Labour’s life-support conference approaches

23/08/2017, 09:55:17 PM

by Rob Marchant

It does not take a Nostradamus to predict that this year’s will have to be the craziest Labour conference since 1985 or, quite possibly, ever.

On the one hand you will have hubris: bright-eyed young Corbynite new recruits, feeling buoyed and excited by the party’s “success” in the general election (i.e. we did not lose too badly). The old-fashioned Trots, to their surprise finding themselves back in the party and with their day in the sun. And some of the long-time, idealistic soft left, not yet jaded by the disingenuousness of their leader’s position on Europe.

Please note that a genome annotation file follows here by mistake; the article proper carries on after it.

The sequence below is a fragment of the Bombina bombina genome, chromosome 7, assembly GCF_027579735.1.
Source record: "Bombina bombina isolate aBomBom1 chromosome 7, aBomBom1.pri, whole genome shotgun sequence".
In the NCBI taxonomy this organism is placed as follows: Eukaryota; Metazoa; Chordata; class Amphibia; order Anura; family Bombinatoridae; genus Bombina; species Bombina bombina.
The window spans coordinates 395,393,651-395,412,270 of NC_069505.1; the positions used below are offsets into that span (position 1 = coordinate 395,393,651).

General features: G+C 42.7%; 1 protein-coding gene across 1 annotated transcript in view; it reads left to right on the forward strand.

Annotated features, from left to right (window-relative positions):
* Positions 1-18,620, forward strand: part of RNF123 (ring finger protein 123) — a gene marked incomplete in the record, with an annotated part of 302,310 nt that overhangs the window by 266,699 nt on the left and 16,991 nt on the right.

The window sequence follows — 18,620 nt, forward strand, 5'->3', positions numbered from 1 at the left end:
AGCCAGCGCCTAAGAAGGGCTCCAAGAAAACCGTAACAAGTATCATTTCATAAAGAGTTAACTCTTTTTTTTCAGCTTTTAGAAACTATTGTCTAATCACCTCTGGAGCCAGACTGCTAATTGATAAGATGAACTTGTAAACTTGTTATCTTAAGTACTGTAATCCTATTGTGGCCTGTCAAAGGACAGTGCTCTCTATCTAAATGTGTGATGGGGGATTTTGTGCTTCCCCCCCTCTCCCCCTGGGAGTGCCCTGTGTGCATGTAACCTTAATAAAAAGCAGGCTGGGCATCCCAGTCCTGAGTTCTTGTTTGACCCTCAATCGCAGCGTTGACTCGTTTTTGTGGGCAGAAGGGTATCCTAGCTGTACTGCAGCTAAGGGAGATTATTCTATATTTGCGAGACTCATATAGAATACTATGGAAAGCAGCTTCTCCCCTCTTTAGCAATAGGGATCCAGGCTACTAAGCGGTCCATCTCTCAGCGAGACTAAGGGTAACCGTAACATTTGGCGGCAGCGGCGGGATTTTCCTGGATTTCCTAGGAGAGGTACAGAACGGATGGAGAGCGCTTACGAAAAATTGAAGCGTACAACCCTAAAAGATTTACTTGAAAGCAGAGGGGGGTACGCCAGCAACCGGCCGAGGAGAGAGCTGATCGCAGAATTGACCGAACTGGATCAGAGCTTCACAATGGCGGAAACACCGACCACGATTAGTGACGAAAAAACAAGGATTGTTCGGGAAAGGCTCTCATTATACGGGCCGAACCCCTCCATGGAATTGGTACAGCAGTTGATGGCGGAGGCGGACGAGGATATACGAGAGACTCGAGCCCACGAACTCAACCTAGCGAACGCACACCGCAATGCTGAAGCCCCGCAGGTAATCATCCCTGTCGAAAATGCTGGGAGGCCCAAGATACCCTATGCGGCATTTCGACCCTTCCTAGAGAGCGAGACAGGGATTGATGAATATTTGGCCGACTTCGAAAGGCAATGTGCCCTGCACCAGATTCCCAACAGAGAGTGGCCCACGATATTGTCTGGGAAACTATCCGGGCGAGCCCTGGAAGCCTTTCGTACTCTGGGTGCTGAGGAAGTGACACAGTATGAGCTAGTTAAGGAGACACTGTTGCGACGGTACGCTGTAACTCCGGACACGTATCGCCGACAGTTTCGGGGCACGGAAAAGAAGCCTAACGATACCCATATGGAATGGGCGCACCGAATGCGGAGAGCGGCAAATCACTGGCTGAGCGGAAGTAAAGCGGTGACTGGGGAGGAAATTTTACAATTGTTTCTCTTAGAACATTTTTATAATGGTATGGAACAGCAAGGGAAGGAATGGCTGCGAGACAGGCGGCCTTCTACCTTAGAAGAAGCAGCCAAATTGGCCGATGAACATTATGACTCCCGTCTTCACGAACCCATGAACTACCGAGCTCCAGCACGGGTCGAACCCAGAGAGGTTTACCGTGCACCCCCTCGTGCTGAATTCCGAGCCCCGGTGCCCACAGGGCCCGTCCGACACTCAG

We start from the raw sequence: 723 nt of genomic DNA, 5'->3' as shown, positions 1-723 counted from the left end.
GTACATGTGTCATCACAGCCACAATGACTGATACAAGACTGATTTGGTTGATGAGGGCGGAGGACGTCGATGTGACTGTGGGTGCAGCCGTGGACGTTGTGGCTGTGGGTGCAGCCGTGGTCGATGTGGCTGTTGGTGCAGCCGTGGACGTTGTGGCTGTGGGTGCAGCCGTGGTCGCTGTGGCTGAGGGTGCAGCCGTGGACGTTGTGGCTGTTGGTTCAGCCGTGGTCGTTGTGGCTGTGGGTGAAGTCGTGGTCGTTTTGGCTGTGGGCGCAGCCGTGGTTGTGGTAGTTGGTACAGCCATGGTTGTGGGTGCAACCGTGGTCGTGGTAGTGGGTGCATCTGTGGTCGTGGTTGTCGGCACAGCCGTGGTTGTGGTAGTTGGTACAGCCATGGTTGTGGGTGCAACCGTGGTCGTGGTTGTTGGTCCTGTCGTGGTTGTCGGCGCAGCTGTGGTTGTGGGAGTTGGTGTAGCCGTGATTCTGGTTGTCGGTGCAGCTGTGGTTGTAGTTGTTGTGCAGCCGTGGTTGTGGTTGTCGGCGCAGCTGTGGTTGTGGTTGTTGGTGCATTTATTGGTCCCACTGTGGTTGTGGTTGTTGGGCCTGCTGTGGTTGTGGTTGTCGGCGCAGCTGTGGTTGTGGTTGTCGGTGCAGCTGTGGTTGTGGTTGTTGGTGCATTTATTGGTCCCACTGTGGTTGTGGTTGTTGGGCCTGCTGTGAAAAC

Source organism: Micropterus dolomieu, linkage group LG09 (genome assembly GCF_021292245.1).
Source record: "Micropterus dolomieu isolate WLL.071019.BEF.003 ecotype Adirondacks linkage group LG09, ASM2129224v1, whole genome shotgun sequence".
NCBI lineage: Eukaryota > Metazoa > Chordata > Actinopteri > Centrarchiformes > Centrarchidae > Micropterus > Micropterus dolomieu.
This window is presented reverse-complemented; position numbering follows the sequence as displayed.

On the other you will have something approaching despair: the party’s centrists, Blairites, Brownites (as if those labels mean anything any more) and perhaps some old-time trade unionists and working-class members, seeking out each others’ company for warmth, in the party’s long, cold, dark night of the soul.

But the polls, the Corbynites will say, glowingly.

It is not, patently, about how Labour is doing in the polls against a terrible government. It is about the structural carnage it is wreaking on itself and whether that is sustainable in the long run. Or whether it has reached the tipping point of irreparable damage.

One day, it will not be up against a useless government grappling hopelessly with Brexit. Indeed, Theresa May might even – as Michael Heseltine has implied – dump her current Brexit ministers to draw the sting, then renew her premiership with a more workable approach and new people, in the process dodging the numerous bullets currently being aimed at her. It could happen.